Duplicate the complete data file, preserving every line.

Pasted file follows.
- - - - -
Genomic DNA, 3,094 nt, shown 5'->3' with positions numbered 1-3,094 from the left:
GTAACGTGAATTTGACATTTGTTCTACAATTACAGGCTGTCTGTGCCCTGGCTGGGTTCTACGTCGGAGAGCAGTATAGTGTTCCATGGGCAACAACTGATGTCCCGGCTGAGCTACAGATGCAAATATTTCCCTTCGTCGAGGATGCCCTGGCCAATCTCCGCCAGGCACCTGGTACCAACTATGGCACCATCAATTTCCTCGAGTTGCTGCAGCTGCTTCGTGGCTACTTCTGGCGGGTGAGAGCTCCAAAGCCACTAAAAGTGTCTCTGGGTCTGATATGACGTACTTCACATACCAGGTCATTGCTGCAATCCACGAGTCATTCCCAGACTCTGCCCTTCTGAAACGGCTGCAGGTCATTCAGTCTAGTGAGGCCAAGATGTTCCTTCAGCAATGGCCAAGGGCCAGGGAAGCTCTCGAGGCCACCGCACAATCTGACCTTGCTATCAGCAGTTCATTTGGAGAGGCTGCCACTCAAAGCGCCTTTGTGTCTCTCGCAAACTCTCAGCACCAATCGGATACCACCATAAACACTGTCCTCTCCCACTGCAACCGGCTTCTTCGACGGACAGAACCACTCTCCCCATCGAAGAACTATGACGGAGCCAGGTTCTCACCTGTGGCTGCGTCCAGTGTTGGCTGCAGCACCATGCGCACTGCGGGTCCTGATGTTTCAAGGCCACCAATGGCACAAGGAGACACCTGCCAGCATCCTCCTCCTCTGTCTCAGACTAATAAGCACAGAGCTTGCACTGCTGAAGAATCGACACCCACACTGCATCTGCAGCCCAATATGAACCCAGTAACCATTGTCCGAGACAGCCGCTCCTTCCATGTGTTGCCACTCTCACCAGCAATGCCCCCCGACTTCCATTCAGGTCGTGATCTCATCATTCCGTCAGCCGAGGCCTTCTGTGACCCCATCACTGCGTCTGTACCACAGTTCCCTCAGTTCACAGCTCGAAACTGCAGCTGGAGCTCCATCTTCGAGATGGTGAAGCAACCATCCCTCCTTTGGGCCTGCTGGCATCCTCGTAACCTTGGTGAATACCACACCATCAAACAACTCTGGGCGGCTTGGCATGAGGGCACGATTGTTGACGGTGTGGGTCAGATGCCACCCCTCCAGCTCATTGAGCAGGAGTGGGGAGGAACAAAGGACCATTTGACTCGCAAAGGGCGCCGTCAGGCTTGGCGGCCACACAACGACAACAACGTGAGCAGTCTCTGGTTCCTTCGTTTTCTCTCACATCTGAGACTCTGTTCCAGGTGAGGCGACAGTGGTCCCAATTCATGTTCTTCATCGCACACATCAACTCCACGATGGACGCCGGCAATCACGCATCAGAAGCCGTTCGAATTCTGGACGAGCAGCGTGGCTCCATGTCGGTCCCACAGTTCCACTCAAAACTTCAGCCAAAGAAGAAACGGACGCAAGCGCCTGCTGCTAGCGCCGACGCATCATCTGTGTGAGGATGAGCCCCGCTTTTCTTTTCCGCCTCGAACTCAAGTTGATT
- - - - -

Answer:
Genomic DNA, 3,094 nt, shown 5'->3' with positions numbered 1-3,094 from the left:
GTAACGTGAATTTGACATTTGTTCTACAATTACAGGCTGTCTGTGCCCTGGCTGGGTTCTACGTCGGAGAGCAGTATAGTGTTCCATGGGCAACAACTGATGTCCCGGCTGAGCTACAGATGCAAATATTTCCCTTCGTCGAGGATGCCCTGGCCAATCTCCGCCAGGCACCTGGTACCAACTATGGCACCATCAATTTCCTCGAGTTGCTGCAGCTGCTTCGTGGCTACTTCTGGCGGGTGAGAGCTCCAAAGCCACTAAAAGTGTCTCTGGGTCTGATATGACGTACTTCACATACCAGGTCATTGCTGCAATCCACGAGTCATTCCCAGACTCTGCCCTTCTGAAACGGCTGCAGGTCATTCAGTCTAGTGAGGCCAAGATGTTCCTTCAGCAATGGCCAAGGGCCAGGGAAGCTCTCGAGGCCACCGCACAATCTGACCTTGCTATCAGCAGTTCATTTGGAGAGGCTGCCACTCAAAGCGCCTTTGTGTCTCTCGCAAACTCTCAGCACCAATCGGATACCACCATAAACACTGTCCTCTCCCACTGCAACCGGCTTCTTCGACGGACAGAACCACTCTCCCCATCGAAGAACTATGACGGAGCCAGGTTCTCACCTGTGGCTGCGTCCAGTGTTGGCTGCAGCACCATGCGCACTGCGGGTCCTGATGTTTCAAGGCCACCAATGGCACAAGGAGACACCTGCCAGCATCCTCCTCCTCTGTCTCAGACTAATAAGCACAGAGCTTGCACTGCTGAAGAATCGACACCCACACTGCATCTGCAGCCCAATATGAACCCAGTAACCATTGTCCGAGACAGCCGCTCCTTCCATGTGTTGCCACTCTCACCAGCAATGCCCCCCGACTTCCATTCAGGTCGTGATCTCATCATTCCGTCAGCCGAGGCCTTCTGTGACCCCATCACTGCGTCTGTACCACAGTTCCCTCAGTTCACAGCTCGAAACTGCAGCTGGAGCTCCATCTTCGAGATGGTGAAGCAACCATCCCTCCTTTGGGCCTGCTGGCATCCTCGTAACCTTGGTGAATACCACACCATCAAACAACTCTGGGCGGCTTGGCATGAGGGCACGATTGTTGACGGTGTGGGTCAGATGCCACCCCTCCAGCTCATTGAGCAGGAGTGGGGAGGAACAAAGGACCATTTGACTCGCAAAGGGCGCCGTCAGGCTTGGCGGCCACACAACGACAACAACGTGAGCAGTCTCTGGTTCCTTCGTTTTCTCTCACATCTGAGACTCTGTTCCAGGTGAGGCGACAGTGGTCCCAATTCATGTTCTTCATCGCACACATCAACTCCACGATGGACGCCGGCAATCACGCATCAGAAGCCGTTCGAATTCTGGACGAGCAGCGTGGCTCCATGTCGGTCCCACAGTTCCACTCAAAACTTCAGCCAAAGAAGAAACGGACGCAAGCGCCTGCTGCTAGCGCCGACGCATCATCTGTGTGAGGATGAGCCCCGCTTTTCTTTTCCGCCTCGAACTCAAGTTGATT